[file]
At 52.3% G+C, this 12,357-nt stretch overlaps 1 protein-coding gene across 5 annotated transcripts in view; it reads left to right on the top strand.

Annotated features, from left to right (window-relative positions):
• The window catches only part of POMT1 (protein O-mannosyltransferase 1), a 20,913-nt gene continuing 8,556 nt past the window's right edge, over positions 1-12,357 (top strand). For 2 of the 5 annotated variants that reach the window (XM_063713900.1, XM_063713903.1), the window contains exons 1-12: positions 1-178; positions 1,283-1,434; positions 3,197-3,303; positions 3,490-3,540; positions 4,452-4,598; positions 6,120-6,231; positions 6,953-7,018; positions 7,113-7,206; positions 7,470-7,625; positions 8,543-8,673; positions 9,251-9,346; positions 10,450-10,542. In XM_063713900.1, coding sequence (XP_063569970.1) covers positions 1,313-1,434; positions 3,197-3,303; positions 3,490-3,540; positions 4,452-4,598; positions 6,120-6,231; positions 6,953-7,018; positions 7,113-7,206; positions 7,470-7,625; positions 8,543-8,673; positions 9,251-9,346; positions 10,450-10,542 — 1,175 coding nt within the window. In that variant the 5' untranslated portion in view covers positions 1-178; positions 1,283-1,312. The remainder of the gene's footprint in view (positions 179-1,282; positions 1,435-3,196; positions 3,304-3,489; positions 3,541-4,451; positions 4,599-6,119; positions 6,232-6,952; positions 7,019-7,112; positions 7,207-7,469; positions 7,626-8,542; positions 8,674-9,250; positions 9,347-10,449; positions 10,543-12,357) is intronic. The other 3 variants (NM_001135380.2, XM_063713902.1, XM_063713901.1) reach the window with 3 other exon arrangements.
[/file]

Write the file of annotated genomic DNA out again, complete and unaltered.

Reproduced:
At 52.3% G+C, this 12,357-nt stretch overlaps 1 protein-coding gene across 5 annotated transcripts in view; it reads left to right on the top strand.

Annotated features, from left to right (window-relative positions):
• The window catches only part of POMT1 (protein O-mannosyltransferase 1), a 20,913-nt gene continuing 8,556 nt past the window's right edge, over positions 1-12,357 (top strand). For 2 of the 5 annotated variants that reach the window (XM_063713900.1, XM_063713903.1), the window contains exons 1-12: positions 1-178; positions 1,283-1,434; positions 3,197-3,303; positions 3,490-3,540; positions 4,452-4,598; positions 6,120-6,231; positions 6,953-7,018; positions 7,113-7,206; positions 7,470-7,625; positions 8,543-8,673; positions 9,251-9,346; positions 10,450-10,542. In XM_063713900.1, coding sequence (XP_063569970.1) covers positions 1,313-1,434; positions 3,197-3,303; positions 3,490-3,540; positions 4,452-4,598; positions 6,120-6,231; positions 6,953-7,018; positions 7,113-7,206; positions 7,470-7,625; positions 8,543-8,673; positions 9,251-9,346; positions 10,450-10,542 — 1,175 coding nt within the window. In that variant the 5' untranslated portion in view covers positions 1-178; positions 1,283-1,312. The remainder of the gene's footprint in view (positions 179-1,282; positions 1,435-3,196; positions 3,304-3,489; positions 3,541-4,451; positions 4,599-6,119; positions 6,232-6,952; positions 7,019-7,112; positions 7,207-7,469; positions 7,626-8,542; positions 8,674-9,250; positions 9,347-10,449; positions 10,543-12,357) is intronic. The other 3 variants (NM_001135380.2, XM_063713902.1, XM_063713901.1) reach the window with 3 other exon arrangements.